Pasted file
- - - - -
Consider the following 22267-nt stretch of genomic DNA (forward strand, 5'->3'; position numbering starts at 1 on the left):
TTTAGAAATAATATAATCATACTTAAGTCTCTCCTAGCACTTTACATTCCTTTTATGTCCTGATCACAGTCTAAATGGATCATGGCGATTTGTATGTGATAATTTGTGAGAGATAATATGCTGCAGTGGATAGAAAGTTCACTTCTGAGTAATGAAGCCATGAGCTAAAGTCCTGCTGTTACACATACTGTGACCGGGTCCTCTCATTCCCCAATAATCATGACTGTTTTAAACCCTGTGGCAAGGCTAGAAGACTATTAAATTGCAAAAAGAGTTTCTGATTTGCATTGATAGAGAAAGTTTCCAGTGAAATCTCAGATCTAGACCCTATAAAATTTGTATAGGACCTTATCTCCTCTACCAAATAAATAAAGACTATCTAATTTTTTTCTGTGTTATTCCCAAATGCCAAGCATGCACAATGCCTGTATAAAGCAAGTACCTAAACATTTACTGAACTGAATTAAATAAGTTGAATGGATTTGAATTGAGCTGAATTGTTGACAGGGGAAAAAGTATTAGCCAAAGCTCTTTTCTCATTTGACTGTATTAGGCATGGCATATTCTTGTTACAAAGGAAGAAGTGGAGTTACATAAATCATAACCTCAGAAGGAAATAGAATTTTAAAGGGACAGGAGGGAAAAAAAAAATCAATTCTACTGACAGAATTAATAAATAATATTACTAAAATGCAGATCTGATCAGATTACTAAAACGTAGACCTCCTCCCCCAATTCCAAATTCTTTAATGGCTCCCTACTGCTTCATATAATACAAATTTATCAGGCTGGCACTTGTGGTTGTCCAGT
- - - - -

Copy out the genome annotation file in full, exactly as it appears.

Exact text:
Consider the following 22267-nt stretch of genomic DNA (forward strand, 5'->3'; position numbering starts at 1 on the left):
TTTAGAAATAATATAATCATACTTAAGTCTCTCCTAGCACTTTACATTCCTTTTATGTCCTGATCACAGTCTAAATGGATCATGGCGATTTGTATGTGATAATTTGTGAGAGATAATATGCTGCAGTGGATAGAAAGTTCACTTCTGAGTAATGAAGCCATGAGCTAAAGTCCTGCTGTTACACATACTGTGACCGGGTCCTCTCATTCCCCAATAATCATGACTGTTTTAAACCCTGTGGCAAGGCTAGAAGACTATTAAATTGCAAAAAGAGTTTCTGATTTGCATTGATAGAGAAAGTTTCCAGTGAAATCTCAGATCTAGACCCTATAAAATTTGTATAGGACCTTATCTCCTCTACCAAATAAATAAAGACTATCTAATTTTTTTCTGTGTTATTCCCAAATGCCAAGCATGCACAATGCCTGTATAAAGCAAGTACCTAAACATTTACTGAACTGAATTAAATAAGTTGAATGGATTTGAATTGAGCTGAATTGTTGACAGGGGAAAAAGTATTAGCCAAAGCTCTTTTCTCATTTGACTGTATTAGGCATGGCATATTCTTGTTACAAAGGAAGAAGTGGAGTTACATAAATCATAACCTCAGAAGGAAATAGAATTTTAAAGGGACAGGAGGGAAAAAAAAAATCAATTCTACTGACAGAATTAATAAATAATATTACTAAAATGCAGATCTGATCAGATTACTAAAACGTAGACCTCCTCCCCCAATTCCAAATTCTTTAATGGCTCCCTACTGCTTCATATAATACAAATTTATCAGGCTGGCACTTGTGGTTGTCCAGT